The Youths in Contemporary Global Order: Exclusions, Ramifications and Pathways
Expected Year of Publication: 2022
The remit of this book is examination of existentialities of youths within current global arrangements to practically engage issues around realities of youth’s exclusion, the complex consequences of the exclusion and sustainable pathways out of the trajectories of youth exclusion. This book intends to addresses issues around youths from a global perspective. Issues to be addressed in this book are as tangents of existential exclusion of the youths from the mainframe of the current global order around the world.
Researches, experiences and observations of over two decades have proven how youths, as a category, struggle to survive and be relevant within current global systemic and institutional arrangements. Youths in contemporary world appear trapped, strategically excluded and helplessly frustrated by the main supposedly supportive institutional frameworks of society. This current situation relative to the youths across the world is a major existential and generational problem.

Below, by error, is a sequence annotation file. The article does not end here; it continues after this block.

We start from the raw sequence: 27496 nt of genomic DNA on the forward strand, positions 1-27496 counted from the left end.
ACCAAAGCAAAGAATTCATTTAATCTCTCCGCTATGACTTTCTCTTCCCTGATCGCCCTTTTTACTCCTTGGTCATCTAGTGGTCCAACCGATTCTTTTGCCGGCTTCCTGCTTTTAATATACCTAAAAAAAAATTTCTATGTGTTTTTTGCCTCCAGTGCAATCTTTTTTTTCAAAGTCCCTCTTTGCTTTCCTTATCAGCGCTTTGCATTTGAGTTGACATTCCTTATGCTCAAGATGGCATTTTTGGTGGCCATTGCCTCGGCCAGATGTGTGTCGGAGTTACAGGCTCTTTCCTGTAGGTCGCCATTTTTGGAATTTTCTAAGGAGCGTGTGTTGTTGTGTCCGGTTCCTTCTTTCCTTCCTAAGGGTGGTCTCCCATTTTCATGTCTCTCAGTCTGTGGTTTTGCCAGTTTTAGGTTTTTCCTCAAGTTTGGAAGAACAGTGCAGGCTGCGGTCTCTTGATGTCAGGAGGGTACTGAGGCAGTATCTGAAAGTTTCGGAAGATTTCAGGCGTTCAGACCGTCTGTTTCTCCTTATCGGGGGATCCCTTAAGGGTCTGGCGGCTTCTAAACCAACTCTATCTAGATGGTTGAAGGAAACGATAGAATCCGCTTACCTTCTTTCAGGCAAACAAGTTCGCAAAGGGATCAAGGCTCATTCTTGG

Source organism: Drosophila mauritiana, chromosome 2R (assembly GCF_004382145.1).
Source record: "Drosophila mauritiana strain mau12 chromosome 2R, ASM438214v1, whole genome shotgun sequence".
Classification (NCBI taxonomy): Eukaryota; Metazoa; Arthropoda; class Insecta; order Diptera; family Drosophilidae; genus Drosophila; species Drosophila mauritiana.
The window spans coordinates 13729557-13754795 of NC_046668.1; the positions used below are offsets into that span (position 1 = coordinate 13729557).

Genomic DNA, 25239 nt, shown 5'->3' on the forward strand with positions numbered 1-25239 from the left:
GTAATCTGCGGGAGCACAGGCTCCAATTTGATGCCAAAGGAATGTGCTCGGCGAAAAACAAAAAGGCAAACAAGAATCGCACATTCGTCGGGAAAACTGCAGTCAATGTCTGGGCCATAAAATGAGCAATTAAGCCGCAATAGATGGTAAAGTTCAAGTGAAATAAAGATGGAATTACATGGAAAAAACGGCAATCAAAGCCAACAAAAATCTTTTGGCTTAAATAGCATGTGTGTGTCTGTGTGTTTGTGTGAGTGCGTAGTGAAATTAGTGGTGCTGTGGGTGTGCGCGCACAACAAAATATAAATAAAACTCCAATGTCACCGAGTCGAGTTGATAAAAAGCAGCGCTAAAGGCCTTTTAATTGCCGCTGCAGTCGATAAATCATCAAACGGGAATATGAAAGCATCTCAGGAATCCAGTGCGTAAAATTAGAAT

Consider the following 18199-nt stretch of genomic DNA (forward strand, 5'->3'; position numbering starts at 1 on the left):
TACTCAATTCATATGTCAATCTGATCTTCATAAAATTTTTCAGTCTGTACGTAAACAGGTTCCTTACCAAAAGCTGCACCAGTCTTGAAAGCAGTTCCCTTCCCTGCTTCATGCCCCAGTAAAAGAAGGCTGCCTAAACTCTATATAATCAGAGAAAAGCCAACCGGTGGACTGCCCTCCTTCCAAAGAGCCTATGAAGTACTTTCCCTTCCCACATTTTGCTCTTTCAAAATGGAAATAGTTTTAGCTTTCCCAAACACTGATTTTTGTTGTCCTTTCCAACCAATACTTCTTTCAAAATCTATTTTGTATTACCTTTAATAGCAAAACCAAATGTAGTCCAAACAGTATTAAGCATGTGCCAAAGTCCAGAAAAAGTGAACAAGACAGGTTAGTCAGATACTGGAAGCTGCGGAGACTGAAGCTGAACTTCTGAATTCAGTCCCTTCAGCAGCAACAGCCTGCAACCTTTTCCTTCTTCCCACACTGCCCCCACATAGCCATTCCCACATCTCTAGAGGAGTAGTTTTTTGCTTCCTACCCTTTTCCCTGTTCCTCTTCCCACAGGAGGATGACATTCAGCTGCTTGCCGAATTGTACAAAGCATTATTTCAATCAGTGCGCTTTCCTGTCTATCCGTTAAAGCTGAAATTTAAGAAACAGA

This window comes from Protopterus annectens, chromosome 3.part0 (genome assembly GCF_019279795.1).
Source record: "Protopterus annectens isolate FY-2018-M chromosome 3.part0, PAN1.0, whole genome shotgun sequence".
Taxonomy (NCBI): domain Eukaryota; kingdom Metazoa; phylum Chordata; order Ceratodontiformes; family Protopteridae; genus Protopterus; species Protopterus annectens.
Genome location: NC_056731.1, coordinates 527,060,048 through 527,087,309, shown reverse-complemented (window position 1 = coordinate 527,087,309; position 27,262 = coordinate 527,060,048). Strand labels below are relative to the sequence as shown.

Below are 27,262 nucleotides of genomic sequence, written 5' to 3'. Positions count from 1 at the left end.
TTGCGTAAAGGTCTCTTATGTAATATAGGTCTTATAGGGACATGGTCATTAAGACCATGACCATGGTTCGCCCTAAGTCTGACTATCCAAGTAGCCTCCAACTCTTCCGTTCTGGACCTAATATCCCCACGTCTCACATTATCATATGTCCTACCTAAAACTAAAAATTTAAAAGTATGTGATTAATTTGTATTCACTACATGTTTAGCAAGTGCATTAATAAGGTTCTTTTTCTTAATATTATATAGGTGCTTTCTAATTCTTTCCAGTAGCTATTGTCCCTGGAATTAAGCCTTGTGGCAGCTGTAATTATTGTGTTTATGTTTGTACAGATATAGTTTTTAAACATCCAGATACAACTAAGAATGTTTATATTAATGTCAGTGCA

Yet, there are no enough works in Sociology of Youths on this area of youths and social/institutional exclusion around the world. Intellectual works are particularly lacking on relevant and specific existential issues that confront the youths, how the issues affect the youths, their bearing with exclusion and the pathways out of these issues. This book will fill important gaps on youth’s existentialities from global perspectives. The issues engaged in this book are addressed from practical, pragmatic intellectual and policy perspectives.